Saturday, April 16, 2011

FLASHBACK: Father of Soaps Defends Serial Art 1955

Soap Opera Father Defends Serial Art

By Wayne Oliver
Associated Press
April 4, 1955

New York -- The man who's often referred to as the father of soap opera comes clean about a pet peeve:

"I've resented the term 'soap opera' from the very start," says William M. Ramsey, director of radio for the biggest sponsor of daytime serials (Procter & Gamble.)

"I think now everybody uses the word, though," he concedes. He also thinks the terms has lost some of its earlier derisive connotations.

"It's simply the age old art of telling a story," he says. "Some are well told and some are poorly told. Many daytime serials are tripe but there are many well written ones.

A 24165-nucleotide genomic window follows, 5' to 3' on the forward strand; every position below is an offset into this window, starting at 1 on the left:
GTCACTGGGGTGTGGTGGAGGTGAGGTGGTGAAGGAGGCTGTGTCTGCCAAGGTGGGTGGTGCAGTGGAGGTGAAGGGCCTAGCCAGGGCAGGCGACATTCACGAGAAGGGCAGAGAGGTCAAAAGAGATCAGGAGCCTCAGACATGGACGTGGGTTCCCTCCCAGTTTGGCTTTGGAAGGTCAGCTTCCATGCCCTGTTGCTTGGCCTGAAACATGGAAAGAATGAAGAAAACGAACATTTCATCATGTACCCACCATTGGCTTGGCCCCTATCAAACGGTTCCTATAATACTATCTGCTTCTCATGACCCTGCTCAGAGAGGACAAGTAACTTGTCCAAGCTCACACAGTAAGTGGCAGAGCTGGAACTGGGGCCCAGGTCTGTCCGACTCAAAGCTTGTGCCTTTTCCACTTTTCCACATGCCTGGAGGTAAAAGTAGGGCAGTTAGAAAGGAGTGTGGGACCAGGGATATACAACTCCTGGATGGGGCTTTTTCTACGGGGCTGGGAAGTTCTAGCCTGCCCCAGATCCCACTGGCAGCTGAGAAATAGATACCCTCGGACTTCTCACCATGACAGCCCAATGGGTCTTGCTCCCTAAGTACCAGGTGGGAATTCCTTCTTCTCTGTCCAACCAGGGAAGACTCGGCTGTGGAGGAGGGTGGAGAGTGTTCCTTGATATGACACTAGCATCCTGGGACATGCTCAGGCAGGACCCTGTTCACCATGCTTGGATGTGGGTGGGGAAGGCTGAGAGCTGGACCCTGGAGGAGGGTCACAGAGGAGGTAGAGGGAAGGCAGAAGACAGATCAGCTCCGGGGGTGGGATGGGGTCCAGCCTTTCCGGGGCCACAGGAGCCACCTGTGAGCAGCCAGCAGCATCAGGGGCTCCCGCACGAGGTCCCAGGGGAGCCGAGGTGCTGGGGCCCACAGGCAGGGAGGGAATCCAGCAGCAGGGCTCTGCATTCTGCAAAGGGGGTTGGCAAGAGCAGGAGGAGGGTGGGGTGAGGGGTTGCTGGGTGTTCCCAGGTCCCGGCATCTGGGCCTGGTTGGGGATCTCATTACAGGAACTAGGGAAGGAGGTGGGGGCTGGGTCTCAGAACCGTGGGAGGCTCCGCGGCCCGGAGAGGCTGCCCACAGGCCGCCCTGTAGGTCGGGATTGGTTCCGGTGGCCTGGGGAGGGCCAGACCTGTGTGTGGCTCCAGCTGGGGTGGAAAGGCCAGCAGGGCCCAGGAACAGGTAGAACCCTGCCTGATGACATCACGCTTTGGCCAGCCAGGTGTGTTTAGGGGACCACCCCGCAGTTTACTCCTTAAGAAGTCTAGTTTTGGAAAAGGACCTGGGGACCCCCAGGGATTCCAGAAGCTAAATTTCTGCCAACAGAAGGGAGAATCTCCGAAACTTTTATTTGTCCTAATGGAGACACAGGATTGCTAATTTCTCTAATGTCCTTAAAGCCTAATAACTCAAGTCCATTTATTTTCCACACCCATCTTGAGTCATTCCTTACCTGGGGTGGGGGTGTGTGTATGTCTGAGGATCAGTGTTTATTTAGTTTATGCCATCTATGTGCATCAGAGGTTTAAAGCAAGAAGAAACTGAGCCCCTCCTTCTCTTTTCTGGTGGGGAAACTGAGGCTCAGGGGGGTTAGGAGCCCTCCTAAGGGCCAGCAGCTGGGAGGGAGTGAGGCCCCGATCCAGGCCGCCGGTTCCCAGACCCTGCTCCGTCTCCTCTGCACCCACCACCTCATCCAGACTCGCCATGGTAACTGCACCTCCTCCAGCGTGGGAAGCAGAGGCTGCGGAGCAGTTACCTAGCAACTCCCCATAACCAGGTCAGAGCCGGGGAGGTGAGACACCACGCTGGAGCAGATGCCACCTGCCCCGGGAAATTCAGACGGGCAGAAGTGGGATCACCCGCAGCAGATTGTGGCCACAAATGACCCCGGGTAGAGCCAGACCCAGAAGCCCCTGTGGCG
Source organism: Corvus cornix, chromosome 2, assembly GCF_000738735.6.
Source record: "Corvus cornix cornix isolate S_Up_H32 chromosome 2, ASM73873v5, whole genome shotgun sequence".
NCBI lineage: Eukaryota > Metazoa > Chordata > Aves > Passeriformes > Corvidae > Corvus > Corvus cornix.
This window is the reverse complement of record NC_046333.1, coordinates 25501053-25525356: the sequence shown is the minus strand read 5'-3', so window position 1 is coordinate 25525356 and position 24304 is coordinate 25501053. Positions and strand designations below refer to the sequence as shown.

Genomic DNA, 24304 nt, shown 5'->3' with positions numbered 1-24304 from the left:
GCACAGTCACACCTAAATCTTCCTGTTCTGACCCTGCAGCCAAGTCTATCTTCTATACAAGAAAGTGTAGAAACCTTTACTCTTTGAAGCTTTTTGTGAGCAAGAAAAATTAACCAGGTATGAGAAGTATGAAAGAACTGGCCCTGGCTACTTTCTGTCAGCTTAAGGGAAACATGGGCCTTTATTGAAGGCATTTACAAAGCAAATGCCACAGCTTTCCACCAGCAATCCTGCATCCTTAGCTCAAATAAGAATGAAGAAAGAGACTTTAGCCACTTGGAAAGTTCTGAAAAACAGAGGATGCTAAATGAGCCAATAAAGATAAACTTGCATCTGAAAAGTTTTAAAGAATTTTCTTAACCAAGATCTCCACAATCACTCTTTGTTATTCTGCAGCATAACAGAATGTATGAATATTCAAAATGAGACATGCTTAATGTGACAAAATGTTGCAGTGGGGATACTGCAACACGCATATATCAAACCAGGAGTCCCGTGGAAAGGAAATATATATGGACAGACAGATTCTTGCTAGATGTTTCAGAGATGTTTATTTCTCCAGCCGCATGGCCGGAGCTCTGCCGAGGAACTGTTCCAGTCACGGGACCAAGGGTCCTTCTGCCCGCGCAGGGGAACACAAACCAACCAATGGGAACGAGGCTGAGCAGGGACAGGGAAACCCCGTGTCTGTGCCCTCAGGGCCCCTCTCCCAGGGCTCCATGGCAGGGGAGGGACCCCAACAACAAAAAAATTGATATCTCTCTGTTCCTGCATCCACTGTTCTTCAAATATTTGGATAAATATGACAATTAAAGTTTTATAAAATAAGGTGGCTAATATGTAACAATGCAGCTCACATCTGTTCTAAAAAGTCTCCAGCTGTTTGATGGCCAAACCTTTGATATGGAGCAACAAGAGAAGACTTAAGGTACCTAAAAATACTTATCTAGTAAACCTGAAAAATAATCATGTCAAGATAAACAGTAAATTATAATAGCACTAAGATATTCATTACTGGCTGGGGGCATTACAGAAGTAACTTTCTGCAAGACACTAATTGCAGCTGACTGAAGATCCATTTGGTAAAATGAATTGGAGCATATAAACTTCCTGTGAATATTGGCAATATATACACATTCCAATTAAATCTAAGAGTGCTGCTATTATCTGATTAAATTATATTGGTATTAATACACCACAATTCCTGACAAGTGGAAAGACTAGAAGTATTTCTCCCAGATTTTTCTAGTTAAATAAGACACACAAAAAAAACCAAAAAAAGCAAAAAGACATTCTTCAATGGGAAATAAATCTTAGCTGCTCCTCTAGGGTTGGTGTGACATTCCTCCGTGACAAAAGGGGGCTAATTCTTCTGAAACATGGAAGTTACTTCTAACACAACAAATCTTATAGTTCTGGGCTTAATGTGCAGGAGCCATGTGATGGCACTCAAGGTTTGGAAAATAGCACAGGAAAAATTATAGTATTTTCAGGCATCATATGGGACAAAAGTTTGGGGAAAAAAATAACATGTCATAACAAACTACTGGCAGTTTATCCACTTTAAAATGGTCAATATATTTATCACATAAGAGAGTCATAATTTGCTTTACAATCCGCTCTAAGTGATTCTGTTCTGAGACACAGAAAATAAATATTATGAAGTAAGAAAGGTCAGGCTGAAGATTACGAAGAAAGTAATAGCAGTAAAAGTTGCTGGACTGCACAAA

"Looking down the nose at them is done by people who refuse to listen. Daytime serials are criticized mostly by those uninhibited by knowledge of what they're talking about."

Ramsey's company has 13 daytime serials on radio and five on TV, and also is a big sponsor of evening TV shows.

He cast the principals for CBS radio's MA PERKINS in the roles they're still playing 21 years later.

Some radio serials have been transferred to TV but Ramsey doubts MA PERKINS will be. Too many people, he says, have formed their own mental images of Ma and the images probably vary widely.

1 comment:

  1. This article is just really very cool. I love that he says the people who look down their noses are the ones who don't know what they're talking about. Over 50 years later, people who do know what they're talking about are still saying these things. Thanks for sharing!